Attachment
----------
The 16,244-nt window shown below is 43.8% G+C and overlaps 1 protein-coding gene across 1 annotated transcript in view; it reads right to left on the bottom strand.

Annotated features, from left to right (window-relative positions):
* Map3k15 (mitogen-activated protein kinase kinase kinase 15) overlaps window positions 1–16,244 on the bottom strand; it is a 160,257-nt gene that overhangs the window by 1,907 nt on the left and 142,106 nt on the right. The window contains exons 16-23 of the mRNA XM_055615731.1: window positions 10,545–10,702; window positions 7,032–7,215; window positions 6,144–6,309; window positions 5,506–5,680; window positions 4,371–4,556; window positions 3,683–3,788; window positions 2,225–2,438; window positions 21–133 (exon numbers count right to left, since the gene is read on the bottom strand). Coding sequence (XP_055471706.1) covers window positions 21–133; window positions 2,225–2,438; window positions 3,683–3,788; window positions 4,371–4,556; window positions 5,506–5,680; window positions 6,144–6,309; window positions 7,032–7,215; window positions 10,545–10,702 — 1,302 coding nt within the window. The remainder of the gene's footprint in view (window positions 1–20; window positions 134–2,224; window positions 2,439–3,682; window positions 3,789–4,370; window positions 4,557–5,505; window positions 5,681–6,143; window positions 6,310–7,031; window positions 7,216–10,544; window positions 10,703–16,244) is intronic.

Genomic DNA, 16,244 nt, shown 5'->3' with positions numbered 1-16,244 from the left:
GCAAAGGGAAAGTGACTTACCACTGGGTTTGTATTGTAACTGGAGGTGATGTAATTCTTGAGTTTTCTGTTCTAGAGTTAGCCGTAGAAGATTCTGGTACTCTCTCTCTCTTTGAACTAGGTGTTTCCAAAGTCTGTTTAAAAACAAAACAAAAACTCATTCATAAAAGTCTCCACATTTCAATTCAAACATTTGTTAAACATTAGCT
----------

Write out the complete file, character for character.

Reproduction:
The 16,244-nt window shown below is 43.8% G+C and overlaps 1 protein-coding gene across 1 annotated transcript in view; it reads right to left on the bottom strand.

Annotated features, from left to right (window-relative positions):
* Map3k15 (mitogen-activated protein kinase kinase kinase 15) overlaps window positions 1–16,244 on the bottom strand; it is a 160,257-nt gene that overhangs the window by 1,907 nt on the left and 142,106 nt on the right. The window contains exons 16-23 of the mRNA XM_055615731.1: window positions 10,545–10,702; window positions 7,032–7,215; window positions 6,144–6,309; window positions 5,506–5,680; window positions 4,371–4,556; window positions 3,683–3,788; window positions 2,225–2,438; window positions 21–133 (exon numbers count right to left, since the gene is read on the bottom strand). Coding sequence (XP_055471706.1) covers window positions 21–133; window positions 2,225–2,438; window positions 3,683–3,788; window positions 4,371–4,556; window positions 5,506–5,680; window positions 6,144–6,309; window positions 7,032–7,215; window positions 10,545–10,702 — 1,302 coding nt within the window. The remainder of the gene's footprint in view (window positions 1–20; window positions 134–2,224; window positions 2,439–3,682; window positions 3,789–4,370; window positions 4,557–5,505; window positions 5,681–6,143; window positions 6,310–7,031; window positions 7,216–10,544; window positions 10,703–16,244) is intronic.

Genomic DNA, 16,244 nt, shown 5'->3' with positions numbered 1-16,244 from the left:
GCAAAGGGAAAGTGACTTACCACTGGGTTTGTATTGTAACTGGAGGTGATGTAATTCTTGAGTTTTCTGTTCTAGAGTTAGCCGTAGAAGATTCTGGTACTCTCTCTCTCTTTGAACTAGGTGTTTCCAAAGTCTGTTTAAAAACAAAACAAAAACTCATTCATAAAAGTCTCCACATTTCAATTCAAACATTTGTTAAACATTAGCT